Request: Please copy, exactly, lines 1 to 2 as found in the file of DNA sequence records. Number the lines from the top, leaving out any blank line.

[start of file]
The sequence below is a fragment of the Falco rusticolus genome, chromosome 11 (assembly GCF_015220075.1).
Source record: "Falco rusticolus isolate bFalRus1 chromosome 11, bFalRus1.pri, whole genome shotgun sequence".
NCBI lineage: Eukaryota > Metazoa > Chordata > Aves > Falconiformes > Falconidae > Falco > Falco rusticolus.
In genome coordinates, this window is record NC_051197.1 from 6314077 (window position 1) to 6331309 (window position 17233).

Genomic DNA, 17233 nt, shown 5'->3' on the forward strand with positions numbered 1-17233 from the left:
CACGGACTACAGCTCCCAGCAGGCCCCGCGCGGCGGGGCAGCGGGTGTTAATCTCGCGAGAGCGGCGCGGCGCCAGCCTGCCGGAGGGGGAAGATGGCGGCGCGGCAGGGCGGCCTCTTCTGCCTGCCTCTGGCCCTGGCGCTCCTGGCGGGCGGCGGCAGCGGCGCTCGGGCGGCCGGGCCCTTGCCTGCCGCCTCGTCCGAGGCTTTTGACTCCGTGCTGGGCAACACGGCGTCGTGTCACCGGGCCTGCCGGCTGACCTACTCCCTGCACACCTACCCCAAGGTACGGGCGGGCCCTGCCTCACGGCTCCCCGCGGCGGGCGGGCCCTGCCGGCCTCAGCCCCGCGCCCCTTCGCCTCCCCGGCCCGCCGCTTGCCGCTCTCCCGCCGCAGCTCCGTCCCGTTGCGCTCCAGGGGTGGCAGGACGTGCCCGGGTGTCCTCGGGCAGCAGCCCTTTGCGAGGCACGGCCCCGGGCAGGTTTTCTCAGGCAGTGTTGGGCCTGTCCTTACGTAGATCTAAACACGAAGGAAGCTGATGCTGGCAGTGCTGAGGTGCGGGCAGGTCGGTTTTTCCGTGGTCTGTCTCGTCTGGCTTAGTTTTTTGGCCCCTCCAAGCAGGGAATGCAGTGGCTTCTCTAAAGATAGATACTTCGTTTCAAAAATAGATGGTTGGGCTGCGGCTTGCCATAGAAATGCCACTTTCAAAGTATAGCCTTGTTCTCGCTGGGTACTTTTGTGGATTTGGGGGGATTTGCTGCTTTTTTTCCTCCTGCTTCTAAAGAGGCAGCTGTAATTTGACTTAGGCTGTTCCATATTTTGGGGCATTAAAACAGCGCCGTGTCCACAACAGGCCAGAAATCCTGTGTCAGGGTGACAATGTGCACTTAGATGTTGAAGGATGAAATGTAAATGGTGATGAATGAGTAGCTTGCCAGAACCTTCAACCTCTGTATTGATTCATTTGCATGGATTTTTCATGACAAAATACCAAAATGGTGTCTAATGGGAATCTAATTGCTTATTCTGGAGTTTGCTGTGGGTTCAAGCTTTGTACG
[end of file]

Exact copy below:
The sequence below is a fragment of the Falco rusticolus genome, chromosome 11 (assembly GCF_015220075.1).
Source record: "Falco rusticolus isolate bFalRus1 chromosome 11, bFalRus1.pri, whole genome shotgun sequence".